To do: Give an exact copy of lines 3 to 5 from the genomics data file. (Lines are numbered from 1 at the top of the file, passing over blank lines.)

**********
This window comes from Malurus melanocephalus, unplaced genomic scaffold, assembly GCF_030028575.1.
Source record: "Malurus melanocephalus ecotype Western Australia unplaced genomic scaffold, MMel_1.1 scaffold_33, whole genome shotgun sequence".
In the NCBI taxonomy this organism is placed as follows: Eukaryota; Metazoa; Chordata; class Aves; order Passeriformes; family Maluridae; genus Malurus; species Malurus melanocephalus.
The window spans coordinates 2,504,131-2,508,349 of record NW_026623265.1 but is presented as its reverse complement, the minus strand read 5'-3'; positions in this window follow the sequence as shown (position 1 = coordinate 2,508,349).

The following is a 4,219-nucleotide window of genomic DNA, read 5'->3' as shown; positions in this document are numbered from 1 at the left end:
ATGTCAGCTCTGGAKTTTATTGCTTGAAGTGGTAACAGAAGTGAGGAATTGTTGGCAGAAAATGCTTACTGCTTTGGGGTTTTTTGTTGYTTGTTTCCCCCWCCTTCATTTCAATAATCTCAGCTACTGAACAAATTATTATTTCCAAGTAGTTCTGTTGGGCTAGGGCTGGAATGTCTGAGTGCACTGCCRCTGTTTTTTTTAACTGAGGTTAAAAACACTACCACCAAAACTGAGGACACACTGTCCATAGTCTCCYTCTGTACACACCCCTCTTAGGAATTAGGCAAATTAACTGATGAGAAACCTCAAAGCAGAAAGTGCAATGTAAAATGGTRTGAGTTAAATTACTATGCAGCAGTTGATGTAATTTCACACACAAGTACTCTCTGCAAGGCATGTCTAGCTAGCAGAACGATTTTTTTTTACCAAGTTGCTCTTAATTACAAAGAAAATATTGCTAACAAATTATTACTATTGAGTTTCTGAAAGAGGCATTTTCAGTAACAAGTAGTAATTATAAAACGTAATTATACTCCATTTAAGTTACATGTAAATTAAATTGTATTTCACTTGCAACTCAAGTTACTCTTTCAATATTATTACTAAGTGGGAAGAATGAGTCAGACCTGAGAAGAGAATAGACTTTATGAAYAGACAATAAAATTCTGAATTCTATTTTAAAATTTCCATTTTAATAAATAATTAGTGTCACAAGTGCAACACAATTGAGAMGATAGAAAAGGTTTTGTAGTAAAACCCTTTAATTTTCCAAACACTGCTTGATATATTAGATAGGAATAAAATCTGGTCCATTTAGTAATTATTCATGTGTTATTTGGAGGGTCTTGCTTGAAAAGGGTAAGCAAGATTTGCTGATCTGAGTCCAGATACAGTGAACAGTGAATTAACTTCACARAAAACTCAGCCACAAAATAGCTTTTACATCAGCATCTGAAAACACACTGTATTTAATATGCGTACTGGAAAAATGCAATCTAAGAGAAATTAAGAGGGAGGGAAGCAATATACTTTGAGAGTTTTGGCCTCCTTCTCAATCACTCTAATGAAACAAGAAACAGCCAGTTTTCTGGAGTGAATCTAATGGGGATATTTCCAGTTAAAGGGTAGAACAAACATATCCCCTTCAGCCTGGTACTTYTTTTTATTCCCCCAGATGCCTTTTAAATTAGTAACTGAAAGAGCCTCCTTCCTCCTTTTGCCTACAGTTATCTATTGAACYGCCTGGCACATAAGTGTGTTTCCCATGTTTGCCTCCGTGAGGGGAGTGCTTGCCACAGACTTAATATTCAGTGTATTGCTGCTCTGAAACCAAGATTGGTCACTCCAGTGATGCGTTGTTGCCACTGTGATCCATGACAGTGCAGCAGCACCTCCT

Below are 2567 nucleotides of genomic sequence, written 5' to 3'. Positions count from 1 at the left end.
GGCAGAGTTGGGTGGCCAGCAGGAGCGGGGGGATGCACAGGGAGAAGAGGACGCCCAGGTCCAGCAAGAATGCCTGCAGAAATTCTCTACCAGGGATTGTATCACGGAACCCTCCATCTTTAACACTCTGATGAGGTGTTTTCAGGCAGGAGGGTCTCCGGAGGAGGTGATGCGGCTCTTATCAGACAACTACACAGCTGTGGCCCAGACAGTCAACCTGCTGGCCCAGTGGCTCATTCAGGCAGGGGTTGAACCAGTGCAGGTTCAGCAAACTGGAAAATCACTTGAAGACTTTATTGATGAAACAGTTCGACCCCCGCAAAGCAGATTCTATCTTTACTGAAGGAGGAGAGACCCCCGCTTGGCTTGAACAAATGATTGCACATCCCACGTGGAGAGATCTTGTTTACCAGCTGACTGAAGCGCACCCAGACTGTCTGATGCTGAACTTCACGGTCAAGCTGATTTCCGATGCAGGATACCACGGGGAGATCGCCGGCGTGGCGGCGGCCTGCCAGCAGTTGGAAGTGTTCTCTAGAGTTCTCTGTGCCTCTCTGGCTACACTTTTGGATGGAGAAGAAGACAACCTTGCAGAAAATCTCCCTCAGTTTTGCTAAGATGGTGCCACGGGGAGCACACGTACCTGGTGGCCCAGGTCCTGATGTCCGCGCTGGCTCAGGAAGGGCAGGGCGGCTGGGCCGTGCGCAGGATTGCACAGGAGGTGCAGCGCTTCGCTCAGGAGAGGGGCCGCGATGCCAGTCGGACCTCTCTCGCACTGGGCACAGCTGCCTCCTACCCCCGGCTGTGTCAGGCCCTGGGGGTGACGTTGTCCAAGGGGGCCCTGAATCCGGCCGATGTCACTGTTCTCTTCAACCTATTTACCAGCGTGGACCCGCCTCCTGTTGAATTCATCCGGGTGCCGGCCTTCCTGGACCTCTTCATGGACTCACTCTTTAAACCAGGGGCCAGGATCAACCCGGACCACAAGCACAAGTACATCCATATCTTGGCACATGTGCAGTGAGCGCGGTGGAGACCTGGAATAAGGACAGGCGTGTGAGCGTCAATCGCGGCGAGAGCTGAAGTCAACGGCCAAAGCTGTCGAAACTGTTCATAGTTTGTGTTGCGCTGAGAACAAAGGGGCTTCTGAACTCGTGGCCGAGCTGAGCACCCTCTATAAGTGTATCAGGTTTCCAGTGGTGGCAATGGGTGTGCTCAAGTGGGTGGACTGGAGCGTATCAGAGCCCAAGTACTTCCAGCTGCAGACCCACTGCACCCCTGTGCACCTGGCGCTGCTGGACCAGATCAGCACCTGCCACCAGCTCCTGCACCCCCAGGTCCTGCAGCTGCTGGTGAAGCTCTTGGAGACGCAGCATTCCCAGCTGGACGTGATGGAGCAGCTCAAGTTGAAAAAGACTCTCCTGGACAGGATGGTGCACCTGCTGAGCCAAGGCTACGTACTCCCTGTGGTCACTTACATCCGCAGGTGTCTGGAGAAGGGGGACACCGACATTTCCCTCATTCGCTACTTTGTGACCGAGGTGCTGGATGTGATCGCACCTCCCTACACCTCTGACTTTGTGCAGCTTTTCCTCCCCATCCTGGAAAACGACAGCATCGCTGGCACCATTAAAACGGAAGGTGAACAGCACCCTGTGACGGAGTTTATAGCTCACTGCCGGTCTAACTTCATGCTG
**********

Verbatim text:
In the NCBI taxonomy this organism is placed as follows: Eukaryota; Metazoa; Chordata; class Aves; order Passeriformes; family Maluridae; genus Malurus; species Malurus melanocephalus.
The window spans coordinates 2,504,131-2,508,349 of record NW_026623265.1 but is presented as its reverse complement, the minus strand read 5'-3'; positions in this window follow the sequence as shown (position 1 = coordinate 2,508,349).

The following is a 4,219-nucleotide window of genomic DNA, read 5'->3' as shown; positions in this document are numbered from 1 at the left end: